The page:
4. Before you put in an offer, prepare a thorough feasibility study for your proposed renovations to ensure your hard work is adequately rewarded: Determine the changes you intend to make, and cost them. Don't forget to include a contingency amount in your budget too! Add into your calculations all buying and holding costs, such as stamp duty, council rates, insurance, water rates and interest on borrowings, then deduct these from your expected sale price. You should make sure your likely profit margin is worth the time you invest in the project. Costs can quickly add up if, like ours, your project extends for six months or more.

  5. Have your financing for both purchase and renovation in place so that you can efficiently complete the project: In recent times, financing has become harder for both buyers and developers, so ensure that you have your money sources approved before diving in. A good loan broker can help provide different funding options.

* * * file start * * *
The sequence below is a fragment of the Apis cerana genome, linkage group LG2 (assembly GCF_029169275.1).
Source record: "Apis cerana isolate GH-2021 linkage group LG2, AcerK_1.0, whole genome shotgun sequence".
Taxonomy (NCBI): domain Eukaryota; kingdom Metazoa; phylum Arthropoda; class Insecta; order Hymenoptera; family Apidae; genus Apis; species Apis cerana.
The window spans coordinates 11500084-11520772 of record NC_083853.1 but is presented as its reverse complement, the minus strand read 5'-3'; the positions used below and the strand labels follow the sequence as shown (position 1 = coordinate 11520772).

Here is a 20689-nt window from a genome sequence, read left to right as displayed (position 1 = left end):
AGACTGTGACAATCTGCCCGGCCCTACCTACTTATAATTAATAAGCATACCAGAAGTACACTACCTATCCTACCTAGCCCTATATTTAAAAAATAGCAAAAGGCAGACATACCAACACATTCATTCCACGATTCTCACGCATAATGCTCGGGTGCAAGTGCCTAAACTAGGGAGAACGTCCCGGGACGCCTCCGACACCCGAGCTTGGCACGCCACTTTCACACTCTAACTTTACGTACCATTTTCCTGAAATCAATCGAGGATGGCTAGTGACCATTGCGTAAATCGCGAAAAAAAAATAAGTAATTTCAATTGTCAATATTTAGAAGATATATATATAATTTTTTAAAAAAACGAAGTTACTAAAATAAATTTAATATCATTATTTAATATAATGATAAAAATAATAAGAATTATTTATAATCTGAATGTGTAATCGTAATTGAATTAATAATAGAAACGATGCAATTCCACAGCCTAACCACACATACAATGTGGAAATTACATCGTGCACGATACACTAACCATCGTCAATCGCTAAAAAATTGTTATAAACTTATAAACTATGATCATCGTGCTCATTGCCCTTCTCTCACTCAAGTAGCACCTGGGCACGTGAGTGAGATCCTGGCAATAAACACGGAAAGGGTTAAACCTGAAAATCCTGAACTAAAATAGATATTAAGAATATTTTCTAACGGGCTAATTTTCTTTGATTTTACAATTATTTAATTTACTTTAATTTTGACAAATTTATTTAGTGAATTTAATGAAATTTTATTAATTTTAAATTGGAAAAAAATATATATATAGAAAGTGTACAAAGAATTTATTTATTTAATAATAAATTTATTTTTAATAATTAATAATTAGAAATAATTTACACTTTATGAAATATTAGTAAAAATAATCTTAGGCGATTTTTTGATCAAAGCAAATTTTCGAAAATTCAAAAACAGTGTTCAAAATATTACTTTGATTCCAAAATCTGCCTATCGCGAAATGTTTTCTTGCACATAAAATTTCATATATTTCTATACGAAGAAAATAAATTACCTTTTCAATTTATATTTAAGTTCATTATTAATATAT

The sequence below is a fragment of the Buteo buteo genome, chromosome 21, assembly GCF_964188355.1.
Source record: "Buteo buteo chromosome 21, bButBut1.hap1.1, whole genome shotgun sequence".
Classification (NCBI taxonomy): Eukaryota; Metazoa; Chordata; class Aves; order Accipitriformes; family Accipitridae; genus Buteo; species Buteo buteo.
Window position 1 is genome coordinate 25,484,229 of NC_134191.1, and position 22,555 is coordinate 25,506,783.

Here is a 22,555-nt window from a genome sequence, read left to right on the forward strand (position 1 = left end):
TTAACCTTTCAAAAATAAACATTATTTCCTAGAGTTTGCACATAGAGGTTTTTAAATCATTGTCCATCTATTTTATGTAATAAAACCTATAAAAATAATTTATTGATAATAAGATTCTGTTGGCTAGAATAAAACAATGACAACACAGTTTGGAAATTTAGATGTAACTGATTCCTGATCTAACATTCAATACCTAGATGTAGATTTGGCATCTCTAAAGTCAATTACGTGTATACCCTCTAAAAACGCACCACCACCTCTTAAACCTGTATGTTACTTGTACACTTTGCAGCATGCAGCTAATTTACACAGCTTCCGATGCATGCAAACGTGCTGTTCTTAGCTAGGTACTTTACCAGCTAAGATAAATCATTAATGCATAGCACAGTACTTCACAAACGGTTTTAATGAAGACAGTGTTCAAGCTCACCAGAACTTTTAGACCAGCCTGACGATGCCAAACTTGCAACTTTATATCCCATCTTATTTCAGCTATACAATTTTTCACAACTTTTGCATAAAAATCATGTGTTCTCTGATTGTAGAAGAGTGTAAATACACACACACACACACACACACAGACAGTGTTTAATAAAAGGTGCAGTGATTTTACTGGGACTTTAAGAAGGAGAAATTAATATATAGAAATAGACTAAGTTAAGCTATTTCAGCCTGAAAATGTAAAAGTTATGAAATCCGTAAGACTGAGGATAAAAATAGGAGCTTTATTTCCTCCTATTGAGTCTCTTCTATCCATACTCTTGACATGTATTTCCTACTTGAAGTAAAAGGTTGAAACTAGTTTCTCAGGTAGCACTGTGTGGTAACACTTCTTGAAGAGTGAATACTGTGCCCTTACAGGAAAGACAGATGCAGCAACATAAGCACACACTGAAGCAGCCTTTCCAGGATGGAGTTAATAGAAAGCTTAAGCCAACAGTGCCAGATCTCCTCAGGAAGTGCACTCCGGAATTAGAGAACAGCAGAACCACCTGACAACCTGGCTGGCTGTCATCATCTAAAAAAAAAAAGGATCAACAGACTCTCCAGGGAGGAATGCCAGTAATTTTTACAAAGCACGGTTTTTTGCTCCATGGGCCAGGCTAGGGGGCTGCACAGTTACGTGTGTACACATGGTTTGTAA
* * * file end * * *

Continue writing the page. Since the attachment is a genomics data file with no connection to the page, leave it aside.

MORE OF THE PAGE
6. Consult an accountant so that you're aware of all relevant tax requirements, and to ensure you have set up an appropriate legal structure for the project: Unless the property you're renovating is your principal place of residence, there will be tax implications, such as GST and income tax, so you will need to keep good records. Even when you're renovating your own home, if a sub-division of land is involved, be aware that you will be triggering tax obligations. I repeat: always get professional advice so you are clear on your tax and legal obligations. Carrying out a 'flip' project will generally also require you to consider using a separate legal entity (e.g. trust and trustee company) for asset protection, as well as to allow for income splitting, should you make a healthy after-tax profit.